Accused Texas gunman well-known to FBI before attack

2015-05-05 10:42
Investigators work a crime scene outside of the Curtis Culwell Center after a shooting occurred the day before in Garland, Texas. (Ben Torres, AFP)

Investigators work a crime scene outside of the Curtis Culwell Center after a shooting occurred the day before in Garland, Texas. (Ben Torres, AFP)

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Washington - Since 2006, the FBI has been able to recognise the voice of Elton Simpson - one of the men suspected in the Texas shootings outside a contest featuring cartoons of the Muslim Prophet Muhammad.

Agents recorded the young man from Phoenix talking about fighting non-believers for Allah. About plans to travel to South Africa and link up with "brothers" in Somalia. About using school as a cover story for travelling overseas.

Simpson was arrested in 2010, one day before authorities say he planned to leave for South Africa. But despite more than 1 500 hours of recorded conversations, the government prosecuted him on only one minor charge - lying to a federal agent. Years spent investigating Simpson for terrorism ties resulted in three years of probation and $600 in fines and court fees.

Then, on Sunday, two men whom authorities identified as Simpson and Nadir Soofi opened fire in a Dallas suburb on an unarmed security officer stationed outside the contest. The officials spoke only on condition of anonymity because they were not authorised to discuss the investigation by name.

Motives being investigated

The deliberately provocative contest had been expected to draw outrage from the Muslim community. According to mainstream Islamic tradition, any physical depiction of the Prophet Muhammad - even a respectful one - is considered blasphemous, and drawings similar to those featured at the Texas event have sparked violence around the world.

Simpson and Soofi were wearing body armour, and one shot the security officer in the leg. Garland police spokesperson Joe Harn said on Monday that a single Garland police officer subdued the two gunmen but that after his initial shots, SWAT officers nearby also fired at the two men. Harn said police don't know who fired the lethal shots.

The security officer was treated for his injury at a hospital and released.

Homeland Security Secretary Jeh Johnson said in a statement on Monday that law enforcement authorities are investigating the men's motives and all circumstances surrounding the attack.

"While all the facts are not in yet, last night's attack serves as a reminder that free and protected speech, no matter how offensive to some, never justifies violence of any sort," Johnson said.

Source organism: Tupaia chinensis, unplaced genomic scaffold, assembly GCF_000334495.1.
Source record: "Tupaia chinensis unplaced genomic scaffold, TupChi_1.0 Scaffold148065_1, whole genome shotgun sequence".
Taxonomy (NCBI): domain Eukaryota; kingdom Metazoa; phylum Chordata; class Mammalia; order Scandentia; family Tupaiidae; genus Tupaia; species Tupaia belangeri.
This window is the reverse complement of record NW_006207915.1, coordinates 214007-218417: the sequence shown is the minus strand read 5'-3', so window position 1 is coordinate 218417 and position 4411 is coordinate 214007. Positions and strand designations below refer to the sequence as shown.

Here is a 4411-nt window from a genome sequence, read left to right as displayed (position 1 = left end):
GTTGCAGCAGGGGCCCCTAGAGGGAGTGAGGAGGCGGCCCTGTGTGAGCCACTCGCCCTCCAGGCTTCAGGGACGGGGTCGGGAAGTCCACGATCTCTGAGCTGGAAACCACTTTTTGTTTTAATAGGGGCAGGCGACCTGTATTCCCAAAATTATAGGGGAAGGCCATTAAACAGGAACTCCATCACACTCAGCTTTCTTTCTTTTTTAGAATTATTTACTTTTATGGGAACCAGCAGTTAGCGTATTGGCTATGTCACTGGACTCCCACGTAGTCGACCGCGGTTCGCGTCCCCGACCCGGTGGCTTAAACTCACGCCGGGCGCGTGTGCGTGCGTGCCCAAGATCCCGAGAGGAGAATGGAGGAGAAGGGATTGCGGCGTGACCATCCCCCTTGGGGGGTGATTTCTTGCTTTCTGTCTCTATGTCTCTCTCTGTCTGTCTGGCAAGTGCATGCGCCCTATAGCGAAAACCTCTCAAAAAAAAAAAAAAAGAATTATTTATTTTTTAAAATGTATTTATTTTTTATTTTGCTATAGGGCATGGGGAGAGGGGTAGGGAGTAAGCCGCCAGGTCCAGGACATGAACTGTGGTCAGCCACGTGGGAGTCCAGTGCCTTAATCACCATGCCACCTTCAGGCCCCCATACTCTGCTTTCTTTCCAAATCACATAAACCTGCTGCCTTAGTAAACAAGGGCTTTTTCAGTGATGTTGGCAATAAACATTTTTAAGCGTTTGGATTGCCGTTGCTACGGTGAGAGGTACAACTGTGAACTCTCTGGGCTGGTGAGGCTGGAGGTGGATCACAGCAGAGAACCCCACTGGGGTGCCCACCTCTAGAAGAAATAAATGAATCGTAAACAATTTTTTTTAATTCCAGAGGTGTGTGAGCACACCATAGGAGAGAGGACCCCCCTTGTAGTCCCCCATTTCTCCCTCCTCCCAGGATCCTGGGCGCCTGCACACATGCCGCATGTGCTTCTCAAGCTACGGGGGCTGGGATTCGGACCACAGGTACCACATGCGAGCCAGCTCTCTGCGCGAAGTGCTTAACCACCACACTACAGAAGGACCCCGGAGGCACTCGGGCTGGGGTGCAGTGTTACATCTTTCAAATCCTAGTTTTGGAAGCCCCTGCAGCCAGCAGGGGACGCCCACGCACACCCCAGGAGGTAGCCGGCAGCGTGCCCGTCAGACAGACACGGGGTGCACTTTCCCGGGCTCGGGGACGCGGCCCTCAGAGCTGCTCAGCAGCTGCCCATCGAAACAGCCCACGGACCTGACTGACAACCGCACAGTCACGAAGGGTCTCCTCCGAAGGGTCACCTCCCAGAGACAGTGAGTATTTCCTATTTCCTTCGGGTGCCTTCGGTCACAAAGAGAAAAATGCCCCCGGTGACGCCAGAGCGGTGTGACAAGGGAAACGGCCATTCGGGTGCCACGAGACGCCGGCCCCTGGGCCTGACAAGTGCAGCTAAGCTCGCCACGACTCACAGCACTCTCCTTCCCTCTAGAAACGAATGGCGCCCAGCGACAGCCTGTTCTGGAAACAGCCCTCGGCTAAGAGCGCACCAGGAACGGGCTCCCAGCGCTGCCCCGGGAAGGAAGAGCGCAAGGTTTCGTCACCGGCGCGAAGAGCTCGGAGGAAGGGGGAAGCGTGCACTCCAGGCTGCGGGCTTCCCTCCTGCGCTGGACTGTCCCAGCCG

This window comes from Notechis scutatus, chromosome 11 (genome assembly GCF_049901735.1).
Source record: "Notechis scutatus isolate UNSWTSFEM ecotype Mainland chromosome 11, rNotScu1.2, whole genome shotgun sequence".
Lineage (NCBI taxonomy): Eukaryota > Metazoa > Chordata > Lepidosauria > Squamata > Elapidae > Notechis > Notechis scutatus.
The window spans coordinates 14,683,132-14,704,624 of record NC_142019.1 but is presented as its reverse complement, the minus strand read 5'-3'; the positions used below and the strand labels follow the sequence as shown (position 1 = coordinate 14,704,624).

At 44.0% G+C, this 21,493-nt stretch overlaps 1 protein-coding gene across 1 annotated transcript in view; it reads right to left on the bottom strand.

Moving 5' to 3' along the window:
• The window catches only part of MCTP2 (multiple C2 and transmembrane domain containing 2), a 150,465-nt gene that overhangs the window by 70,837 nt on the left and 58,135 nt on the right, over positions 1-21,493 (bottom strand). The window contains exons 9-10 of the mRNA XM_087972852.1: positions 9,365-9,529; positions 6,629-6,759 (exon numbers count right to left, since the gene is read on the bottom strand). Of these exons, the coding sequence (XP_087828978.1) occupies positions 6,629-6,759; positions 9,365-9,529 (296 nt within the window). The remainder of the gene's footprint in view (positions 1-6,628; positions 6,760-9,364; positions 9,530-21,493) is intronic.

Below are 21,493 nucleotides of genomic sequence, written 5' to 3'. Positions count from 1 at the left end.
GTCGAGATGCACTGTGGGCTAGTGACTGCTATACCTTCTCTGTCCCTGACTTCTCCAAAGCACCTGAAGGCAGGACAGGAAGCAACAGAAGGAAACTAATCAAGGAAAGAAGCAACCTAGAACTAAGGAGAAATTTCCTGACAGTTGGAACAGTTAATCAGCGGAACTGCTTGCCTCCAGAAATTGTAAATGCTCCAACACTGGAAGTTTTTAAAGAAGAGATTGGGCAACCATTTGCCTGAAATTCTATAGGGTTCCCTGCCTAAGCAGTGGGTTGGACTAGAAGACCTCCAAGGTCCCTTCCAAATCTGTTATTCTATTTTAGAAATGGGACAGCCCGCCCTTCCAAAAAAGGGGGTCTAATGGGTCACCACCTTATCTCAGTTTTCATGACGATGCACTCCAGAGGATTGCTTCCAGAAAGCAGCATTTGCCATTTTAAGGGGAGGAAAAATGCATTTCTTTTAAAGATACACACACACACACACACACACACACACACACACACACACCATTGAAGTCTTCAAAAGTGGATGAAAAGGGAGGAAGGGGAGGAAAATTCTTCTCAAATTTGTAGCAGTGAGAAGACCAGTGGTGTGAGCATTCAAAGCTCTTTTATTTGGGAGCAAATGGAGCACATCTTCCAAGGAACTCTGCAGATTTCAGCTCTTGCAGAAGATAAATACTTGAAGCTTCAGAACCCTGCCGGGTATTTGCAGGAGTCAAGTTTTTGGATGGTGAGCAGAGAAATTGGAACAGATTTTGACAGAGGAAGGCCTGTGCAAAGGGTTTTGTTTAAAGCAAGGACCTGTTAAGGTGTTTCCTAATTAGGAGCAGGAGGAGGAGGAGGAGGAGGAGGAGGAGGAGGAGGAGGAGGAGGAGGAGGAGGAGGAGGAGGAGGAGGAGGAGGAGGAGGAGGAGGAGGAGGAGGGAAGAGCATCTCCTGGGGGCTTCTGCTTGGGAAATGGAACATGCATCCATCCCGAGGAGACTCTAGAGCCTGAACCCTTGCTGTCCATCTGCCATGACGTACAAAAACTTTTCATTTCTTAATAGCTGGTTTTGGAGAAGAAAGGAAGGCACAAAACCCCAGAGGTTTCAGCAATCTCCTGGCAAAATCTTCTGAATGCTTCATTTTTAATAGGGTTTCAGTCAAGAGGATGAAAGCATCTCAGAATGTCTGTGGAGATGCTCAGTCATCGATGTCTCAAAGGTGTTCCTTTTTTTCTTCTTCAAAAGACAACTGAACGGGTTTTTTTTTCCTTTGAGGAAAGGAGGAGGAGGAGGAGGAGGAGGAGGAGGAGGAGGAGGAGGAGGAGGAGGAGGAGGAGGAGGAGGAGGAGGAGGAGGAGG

On the FBI's radar

Simpson, described as quiet and devout, had been on the radar of law enforcement because of his social media presence, but authorities did not have an indication that he was plotting an attack, said one federal official familiar with the investigation. Less was known about Soofi who appeared to have never been prosecuted in federal court, according to a search of court records.

Simpson had worshipped at the Islamic Community Center of Phoenix for about a decade, but he quit showing up over the past two or three months, the president of the mosque told The Associated Press.

A convert to Islam, Simpson first attracted the FBI's attention in 2006 because of his ties to Hassan Abu Jihaad, a former US Navy sailor who had been arrested in Phoenix and was ultimately convicted of terrorism-related charges, according to court records. Jihaad was accused of leaking details about his ship's movements to operators of a website in London that openly espoused violent jihad against the US.

In the fall of that year, the FBI asked one of its informants, Dabla Deng, a Sudanese immigrant, to befriend Simpson and ask for advice about Islam. Deng had been working as an FBI informant since 2005 and was instructed to tell Simpson he was a recent convert to the religion.

'It's time to roll'

Over the next few years, Deng would tape his conversations with Simpson with a hidden recording device accumulating more than 1 500 hours of conversations, according to court records.

"I'm telling you, man, we can make it to the battlefield," Simpson is recorded saying on May 29, 2009. "It's time to roll."

In court, prosecutors presented only 17 minutes and 31 seconds during Simpson's trial, according to court documents.

"I have to say that I felt like these charges were completely trumped up, that they were just trying to cover up what had been a very long and expensive investigation and they just couldn't leave without some sort of charges," Simpson's attorney, Kristina Sitton, said.

Sitton described Simpson as so devout that he would not even shake her hand and would sometimes interrupt their legal meetings so he could pray. She said she had no indication that he was capable of violence and assumed he just "snapped."

On Monday, federal agents spent hours at a Phoenix apartment complex where the men apparently lived.

Simpson was quiet, never angry and a regular on the basketball court playing with young members of the mosque, said Usama Shami, president of the Islamic Community Center of Phoenix where Simpson worshipped for years.

Read more on:    fbi  |  prophet muhammad  |  us

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